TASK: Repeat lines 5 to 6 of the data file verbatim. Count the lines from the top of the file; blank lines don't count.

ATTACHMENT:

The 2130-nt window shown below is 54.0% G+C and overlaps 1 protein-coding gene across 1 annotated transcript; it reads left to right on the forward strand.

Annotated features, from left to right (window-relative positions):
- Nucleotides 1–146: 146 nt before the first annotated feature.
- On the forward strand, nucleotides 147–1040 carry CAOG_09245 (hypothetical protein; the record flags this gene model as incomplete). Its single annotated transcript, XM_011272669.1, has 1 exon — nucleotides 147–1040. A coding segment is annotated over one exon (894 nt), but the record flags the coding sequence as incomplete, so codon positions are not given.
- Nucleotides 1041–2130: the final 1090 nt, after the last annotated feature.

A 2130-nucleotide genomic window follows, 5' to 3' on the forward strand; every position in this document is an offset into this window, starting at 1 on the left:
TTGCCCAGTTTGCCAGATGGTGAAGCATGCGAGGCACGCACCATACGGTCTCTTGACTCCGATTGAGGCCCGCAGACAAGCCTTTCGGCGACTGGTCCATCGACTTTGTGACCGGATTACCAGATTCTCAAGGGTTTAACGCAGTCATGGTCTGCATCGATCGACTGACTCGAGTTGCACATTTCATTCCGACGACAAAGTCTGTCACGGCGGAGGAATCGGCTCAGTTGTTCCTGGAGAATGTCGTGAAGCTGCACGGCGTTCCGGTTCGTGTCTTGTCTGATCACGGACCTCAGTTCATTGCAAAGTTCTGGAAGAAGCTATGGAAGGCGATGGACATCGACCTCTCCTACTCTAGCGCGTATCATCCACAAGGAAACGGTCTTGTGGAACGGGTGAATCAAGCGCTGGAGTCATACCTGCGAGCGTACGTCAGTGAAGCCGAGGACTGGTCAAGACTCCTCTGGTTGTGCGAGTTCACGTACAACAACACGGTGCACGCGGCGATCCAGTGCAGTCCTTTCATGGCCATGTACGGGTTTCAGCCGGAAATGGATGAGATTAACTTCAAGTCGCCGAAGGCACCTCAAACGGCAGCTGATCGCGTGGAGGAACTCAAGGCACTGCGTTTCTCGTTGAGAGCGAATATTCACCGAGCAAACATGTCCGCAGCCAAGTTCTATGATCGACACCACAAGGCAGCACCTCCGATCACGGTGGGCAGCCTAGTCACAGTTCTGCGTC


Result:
- Nucleotides 1041–2130: the final 1090 nt, after the last annotated feature.

A 2130-nucleotide genomic window follows, 5' to 3' on the forward strand; every position in this document is an offset into this window, starting at 1 on the left: